Inflation in Lebanon during the crisis,

Since September 2019, Lebanon’s economic landscape has been marked by severe turbulence, primarily driven by skyrocketing inflation and a staggering devaluation of the Lebanese pound against the US dollar. In September 2019, the Consumer Price Index (CPI) stood at a modest 108.85, but by the time we reached September 2023, that number had soared to an alarming 4,971.28. This four-year span witnessed a concerning inflation surge, accumulating at an astonishing rate of approximately 4,467%.

In more details, a major contributor to Lebanon’s inflation crisis has been the dramatic depreciation of the Lebanese pound (LBP) against the US dollar. In September 2019, the exchange rate was relatively stable, at LBP 1,700 for 1 USD. However, subsequent years witnessed an unprecedented free-fall, with the LBP plunging to a dire LBP 89,700 for 1 USD. This colossal devaluation, equivalent to 5,176%, sent shockwaves through the economy, particularly impacting the cost of imports and causing prices to soar. Lebanese citizens have felt the weight of this economic turmoil in their daily lives as their purchasing power eroded.

When we consider these staggering figures, with a 4,467% increase in inflation and a 5,176% devaluation in the Lebanese pound, we find that the path-through from weaker exchange rates to higher prices is approximately 86%. This high path-through rate is due to the high level of imports in Lebanon, such that currency depreciations drive up prices considerably and squeeze acutely the budgets.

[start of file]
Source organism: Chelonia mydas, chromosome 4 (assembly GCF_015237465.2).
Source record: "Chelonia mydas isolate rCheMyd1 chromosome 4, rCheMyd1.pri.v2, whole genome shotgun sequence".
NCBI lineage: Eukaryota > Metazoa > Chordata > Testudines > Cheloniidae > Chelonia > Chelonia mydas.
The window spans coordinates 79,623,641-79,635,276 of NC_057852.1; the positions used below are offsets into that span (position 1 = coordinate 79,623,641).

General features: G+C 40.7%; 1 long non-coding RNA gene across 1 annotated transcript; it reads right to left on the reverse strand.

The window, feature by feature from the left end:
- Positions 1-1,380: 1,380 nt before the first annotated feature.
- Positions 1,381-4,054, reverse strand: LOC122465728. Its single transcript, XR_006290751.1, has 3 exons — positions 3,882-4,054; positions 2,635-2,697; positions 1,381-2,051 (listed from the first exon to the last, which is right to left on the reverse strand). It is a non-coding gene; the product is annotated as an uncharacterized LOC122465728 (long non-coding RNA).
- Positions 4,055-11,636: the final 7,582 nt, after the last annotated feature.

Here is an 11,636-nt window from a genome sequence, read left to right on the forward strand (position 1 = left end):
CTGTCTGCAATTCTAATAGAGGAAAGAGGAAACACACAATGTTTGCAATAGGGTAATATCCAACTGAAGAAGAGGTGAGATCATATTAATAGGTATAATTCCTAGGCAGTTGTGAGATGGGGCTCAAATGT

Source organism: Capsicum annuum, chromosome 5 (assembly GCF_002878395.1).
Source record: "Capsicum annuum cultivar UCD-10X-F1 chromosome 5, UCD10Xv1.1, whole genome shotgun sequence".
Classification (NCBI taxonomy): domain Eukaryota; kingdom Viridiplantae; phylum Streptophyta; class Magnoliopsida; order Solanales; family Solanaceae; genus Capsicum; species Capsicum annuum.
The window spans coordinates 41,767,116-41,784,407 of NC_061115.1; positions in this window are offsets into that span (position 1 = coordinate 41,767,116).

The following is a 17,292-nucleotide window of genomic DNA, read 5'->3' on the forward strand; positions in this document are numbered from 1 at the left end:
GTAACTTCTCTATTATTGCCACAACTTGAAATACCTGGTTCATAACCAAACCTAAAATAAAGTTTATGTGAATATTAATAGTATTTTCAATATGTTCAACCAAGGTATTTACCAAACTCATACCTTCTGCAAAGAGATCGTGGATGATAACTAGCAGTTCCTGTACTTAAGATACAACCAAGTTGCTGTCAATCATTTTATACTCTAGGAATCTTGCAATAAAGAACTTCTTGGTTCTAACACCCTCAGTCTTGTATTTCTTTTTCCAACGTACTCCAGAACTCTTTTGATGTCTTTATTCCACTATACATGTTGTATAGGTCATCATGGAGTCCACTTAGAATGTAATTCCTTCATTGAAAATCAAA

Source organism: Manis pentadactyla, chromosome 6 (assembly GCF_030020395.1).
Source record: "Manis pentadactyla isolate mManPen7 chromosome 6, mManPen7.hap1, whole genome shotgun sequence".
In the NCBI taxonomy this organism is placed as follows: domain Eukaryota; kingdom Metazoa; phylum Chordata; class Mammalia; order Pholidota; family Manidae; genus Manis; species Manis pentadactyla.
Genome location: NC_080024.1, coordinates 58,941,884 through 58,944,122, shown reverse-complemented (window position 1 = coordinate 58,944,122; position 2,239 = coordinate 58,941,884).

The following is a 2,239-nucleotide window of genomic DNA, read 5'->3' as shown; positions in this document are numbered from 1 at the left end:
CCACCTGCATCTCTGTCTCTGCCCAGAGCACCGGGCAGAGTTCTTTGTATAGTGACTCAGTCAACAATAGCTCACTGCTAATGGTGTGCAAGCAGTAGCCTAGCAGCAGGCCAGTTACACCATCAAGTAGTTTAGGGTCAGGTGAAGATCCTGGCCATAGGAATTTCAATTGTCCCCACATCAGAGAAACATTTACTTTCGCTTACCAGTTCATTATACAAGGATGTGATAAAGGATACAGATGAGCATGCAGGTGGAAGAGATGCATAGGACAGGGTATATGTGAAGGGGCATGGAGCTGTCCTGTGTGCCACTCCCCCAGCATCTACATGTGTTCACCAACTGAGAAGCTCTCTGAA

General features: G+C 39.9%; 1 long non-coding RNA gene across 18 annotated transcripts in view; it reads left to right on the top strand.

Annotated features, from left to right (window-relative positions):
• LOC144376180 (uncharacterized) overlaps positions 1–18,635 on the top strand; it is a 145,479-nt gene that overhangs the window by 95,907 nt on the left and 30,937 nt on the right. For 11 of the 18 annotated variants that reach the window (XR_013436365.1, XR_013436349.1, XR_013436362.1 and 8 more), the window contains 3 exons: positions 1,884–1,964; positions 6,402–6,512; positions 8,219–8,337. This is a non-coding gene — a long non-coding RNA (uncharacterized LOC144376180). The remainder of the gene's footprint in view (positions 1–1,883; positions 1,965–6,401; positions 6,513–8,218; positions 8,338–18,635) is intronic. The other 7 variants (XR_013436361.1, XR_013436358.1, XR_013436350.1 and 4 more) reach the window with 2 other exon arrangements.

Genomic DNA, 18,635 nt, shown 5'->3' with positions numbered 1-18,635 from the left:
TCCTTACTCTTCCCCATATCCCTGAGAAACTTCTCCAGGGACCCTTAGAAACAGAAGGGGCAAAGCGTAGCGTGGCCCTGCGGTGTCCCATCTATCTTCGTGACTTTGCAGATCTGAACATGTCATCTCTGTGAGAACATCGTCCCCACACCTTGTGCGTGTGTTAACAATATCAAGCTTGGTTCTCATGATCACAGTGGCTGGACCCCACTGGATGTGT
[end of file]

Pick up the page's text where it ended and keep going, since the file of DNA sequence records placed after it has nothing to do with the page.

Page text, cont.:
Furthermore, Lebanon’s economic downturn also bore witness to a drop in production across various sectors. Indeed, political instability, unreliable access to essential resources, and ailing infrastructure took a toll on industries. This lack of production led to a higher dependency on imports, further exacerbating inflationary pressures. Furthermore, global developments exerted additional strain on Lebanon’s vulnerable economy. The conflict between Ukraine and Russia, along with the ongoing repercussions of the COVID-19 pandemic, played a role in the sharp increase in worldwide prices. A notable example was the surge in oil prices worldwide, which also had a notable effect on Lebanon’s inflation. Amid this inflationary storm, certain categories of goods and services bore the brunt of rising prices. The five primary contributors were new rent, alcoholic beverages, food and non-alcoholic beverages, housing, water, electricity, gas, and other fuels and finally clothing and footwear.

Lebanon’s inflation from September 2019 to September 2023 is not only a tale of economic hardship but also a testament to the complexity of global economics. The country’s dependence on imports, political instability, and international events combined to create a perfect storm of price surges. In a nation where resilience is embedded in its history, the path to recovery remains uncertain. Still, the people of Lebanon persevere, hoping for brighter days ahead.


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